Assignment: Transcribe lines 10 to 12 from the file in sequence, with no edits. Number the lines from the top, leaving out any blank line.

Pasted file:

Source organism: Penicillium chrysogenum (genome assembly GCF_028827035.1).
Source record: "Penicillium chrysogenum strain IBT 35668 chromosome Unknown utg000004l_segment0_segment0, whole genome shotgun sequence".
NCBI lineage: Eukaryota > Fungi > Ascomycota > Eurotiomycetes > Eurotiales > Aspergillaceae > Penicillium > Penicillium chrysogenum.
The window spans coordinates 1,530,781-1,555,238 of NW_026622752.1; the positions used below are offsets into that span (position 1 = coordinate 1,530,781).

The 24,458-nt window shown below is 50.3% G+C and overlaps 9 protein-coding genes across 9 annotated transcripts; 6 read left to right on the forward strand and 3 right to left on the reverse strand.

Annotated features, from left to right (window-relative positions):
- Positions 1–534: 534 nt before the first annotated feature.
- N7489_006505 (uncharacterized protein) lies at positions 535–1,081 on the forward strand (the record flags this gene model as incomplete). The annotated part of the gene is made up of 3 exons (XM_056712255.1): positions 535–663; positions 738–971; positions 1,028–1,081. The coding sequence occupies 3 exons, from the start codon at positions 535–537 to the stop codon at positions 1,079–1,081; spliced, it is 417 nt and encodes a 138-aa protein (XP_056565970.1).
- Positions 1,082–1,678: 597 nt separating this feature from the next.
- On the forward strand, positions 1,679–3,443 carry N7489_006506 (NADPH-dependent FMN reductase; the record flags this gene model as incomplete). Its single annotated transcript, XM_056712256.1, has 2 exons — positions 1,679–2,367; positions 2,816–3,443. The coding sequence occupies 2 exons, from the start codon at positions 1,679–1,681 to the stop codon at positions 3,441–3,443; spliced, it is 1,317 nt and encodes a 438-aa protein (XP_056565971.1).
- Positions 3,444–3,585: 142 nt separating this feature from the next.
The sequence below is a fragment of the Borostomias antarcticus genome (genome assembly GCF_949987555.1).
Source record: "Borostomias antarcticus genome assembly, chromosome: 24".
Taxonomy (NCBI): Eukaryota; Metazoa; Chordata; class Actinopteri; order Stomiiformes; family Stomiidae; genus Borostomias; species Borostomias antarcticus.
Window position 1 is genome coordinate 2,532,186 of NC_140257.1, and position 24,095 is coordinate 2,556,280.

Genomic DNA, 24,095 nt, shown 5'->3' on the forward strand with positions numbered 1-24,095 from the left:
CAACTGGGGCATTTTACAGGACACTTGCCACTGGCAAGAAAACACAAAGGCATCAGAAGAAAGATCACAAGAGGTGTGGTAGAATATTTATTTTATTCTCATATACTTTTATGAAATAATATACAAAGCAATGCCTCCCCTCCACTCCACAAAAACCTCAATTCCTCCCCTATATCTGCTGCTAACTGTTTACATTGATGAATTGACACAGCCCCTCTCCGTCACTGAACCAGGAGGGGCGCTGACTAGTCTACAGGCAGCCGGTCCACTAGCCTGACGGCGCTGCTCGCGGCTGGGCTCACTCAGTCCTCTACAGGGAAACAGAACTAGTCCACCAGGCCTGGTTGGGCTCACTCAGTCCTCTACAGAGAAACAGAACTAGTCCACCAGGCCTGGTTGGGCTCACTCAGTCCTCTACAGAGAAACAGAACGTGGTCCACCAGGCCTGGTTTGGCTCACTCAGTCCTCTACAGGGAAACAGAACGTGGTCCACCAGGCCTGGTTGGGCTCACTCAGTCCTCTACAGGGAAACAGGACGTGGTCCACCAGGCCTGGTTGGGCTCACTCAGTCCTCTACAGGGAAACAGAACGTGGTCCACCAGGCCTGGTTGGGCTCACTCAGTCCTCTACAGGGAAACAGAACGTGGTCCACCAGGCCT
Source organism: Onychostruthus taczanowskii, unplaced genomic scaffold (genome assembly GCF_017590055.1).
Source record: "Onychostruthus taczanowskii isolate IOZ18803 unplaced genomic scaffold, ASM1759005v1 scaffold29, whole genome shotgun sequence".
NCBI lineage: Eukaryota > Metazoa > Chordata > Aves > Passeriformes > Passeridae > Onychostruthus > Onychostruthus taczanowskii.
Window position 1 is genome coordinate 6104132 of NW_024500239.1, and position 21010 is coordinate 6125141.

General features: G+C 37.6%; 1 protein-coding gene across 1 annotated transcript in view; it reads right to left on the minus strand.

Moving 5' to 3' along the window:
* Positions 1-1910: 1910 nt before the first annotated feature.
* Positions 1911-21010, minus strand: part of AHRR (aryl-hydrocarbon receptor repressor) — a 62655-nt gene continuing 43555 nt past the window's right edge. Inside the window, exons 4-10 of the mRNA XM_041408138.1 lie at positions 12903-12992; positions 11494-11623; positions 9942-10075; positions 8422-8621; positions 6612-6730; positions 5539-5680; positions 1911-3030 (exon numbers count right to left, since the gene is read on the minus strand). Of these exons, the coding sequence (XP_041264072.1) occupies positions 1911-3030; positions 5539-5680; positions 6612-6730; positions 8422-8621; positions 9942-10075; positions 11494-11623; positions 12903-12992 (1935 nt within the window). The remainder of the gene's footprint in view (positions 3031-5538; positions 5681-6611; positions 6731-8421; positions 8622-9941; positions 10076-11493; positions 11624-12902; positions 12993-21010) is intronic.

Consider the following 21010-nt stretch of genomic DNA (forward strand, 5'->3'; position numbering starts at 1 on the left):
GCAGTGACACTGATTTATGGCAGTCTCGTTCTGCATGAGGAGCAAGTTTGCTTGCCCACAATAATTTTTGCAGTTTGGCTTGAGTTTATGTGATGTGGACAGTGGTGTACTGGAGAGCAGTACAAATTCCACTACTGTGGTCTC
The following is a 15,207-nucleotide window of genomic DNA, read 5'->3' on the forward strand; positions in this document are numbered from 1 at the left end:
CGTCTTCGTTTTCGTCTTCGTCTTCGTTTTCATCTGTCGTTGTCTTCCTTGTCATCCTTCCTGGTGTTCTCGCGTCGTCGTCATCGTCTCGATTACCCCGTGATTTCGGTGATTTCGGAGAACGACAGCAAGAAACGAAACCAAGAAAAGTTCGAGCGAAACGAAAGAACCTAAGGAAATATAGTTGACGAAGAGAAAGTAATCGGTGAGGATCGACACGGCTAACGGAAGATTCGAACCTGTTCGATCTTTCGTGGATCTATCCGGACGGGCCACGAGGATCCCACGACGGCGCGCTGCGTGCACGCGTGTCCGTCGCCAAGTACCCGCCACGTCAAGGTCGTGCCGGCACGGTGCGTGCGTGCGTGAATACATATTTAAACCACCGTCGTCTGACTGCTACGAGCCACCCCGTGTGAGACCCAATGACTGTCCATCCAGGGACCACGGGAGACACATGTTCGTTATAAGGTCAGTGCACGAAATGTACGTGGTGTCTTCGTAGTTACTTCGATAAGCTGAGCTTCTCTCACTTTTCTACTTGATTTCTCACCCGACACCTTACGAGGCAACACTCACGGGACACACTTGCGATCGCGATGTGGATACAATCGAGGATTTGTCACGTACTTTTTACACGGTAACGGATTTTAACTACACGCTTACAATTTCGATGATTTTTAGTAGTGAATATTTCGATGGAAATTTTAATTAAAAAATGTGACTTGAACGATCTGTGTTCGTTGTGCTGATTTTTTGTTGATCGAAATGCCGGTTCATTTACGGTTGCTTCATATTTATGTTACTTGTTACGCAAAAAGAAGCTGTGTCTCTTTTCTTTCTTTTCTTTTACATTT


- On the forward strand, positions 1,679–3,443 carry N7489_006506 (NADPH-dependent FMN reductase; the record flags this gene model as incomplete). Its single annotated transcript, XM_056712256.1, has 2 exons — positions 1,679–2,367; positions 2,816–3,443. The coding sequence occupies 2 exons, from the start codon at positions 1,679–1,681 to the stop codon at positions 3,441–3,443; spliced, it is 1,317 nt and encodes a 438-aa protein (XP_056565971.1).
- Positions 3,444–3,585: 142 nt separating this feature from the next.
The sequence below is a fragment of the Borostomias antarcticus genome (genome assembly GCF_949987555.1).